12 July 2006

Teenagers may think smoking is cool

It is a shocking fact that around 80 per cent per cent of smokers in the UK had their first cigarette before the age of 16. And half of the 16-year-olds who currently smoke will eventually die because of their habit. Therefore, if your child is a smoker, you just cannot afford to ignore it – and if you want to help them quit, there is no better time.

They might think it has cool now, but in years to come they face a real risk of heart disease, lung cancer, amputation and other serious health problems. Most teenagers see it as an expression of freedom and of being grown up, if you ask them if they will still be smoking at 30, the majority will say no. But the chances are, they will. Smoking is addictive, and it is hard to stop. So what can parents do?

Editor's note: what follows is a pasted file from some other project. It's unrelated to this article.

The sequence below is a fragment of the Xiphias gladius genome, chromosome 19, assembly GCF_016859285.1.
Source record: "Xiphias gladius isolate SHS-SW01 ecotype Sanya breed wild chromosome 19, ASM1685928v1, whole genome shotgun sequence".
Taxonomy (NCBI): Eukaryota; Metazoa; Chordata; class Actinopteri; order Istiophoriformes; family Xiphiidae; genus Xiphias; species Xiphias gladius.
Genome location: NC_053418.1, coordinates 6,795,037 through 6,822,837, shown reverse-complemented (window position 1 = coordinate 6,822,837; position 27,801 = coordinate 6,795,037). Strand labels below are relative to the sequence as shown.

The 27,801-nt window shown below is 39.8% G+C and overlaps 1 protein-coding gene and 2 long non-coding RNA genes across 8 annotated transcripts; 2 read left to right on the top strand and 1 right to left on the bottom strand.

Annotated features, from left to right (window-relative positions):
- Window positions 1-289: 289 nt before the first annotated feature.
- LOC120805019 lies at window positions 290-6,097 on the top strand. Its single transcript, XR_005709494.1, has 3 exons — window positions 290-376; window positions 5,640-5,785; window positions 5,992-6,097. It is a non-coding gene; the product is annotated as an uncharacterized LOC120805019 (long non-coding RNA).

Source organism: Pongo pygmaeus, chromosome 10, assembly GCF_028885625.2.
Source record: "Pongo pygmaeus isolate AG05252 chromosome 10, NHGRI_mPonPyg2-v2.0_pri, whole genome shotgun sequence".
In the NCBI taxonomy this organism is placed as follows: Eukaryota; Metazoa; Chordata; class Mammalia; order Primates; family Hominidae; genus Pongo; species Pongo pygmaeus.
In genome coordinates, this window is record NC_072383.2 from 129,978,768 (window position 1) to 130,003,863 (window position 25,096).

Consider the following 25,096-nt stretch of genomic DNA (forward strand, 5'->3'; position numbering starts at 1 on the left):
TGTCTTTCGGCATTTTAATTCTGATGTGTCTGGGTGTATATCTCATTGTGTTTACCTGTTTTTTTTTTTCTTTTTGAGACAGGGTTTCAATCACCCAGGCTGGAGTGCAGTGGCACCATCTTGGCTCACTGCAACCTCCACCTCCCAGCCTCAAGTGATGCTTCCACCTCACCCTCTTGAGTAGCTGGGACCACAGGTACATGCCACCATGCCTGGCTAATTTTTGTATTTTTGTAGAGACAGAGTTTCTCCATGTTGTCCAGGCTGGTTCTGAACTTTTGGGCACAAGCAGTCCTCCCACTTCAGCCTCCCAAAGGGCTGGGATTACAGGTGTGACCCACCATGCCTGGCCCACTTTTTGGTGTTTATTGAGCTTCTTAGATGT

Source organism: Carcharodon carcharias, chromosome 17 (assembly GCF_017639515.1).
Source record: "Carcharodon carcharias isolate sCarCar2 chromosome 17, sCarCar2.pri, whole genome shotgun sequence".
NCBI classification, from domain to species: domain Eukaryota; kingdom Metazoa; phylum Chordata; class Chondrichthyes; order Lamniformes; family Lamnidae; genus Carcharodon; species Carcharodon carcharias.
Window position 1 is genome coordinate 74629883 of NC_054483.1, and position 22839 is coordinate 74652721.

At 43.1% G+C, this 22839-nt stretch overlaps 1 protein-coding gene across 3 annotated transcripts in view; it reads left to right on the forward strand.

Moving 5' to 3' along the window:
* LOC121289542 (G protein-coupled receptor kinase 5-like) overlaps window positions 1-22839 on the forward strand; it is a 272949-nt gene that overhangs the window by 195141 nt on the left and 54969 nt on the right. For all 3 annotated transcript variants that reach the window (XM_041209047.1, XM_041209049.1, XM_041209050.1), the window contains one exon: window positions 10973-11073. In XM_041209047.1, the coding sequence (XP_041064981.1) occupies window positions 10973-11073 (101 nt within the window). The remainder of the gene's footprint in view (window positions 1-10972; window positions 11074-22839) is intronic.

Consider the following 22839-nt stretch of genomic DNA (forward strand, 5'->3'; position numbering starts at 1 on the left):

Sit down and talk things through with your teenager. The worst thing is to nag teenagers, at that age, telling them not to do something is almost an encouragement to do it. Of course, they need to know the health risks, but young people often respond better when you explain what smoking will do to their image and looks. A young girl will not relish the idea of looking like a 40-year-old at 30. A boy will not welcome the news that he may become impotent.

It helps to talk about money too – smoking 10 cigarettes a day costs about £820 a year. But however worried you are, do not come on all heavy-handed. You might find they already regret smoking, and want to give up. As with anyone trying to give up smoking, the key is to be supportive rather than harassing. Moreover, parents need to look at their own behavior too – if you smoke, it is a huge factor in encouraging your kids to pick up the habit.

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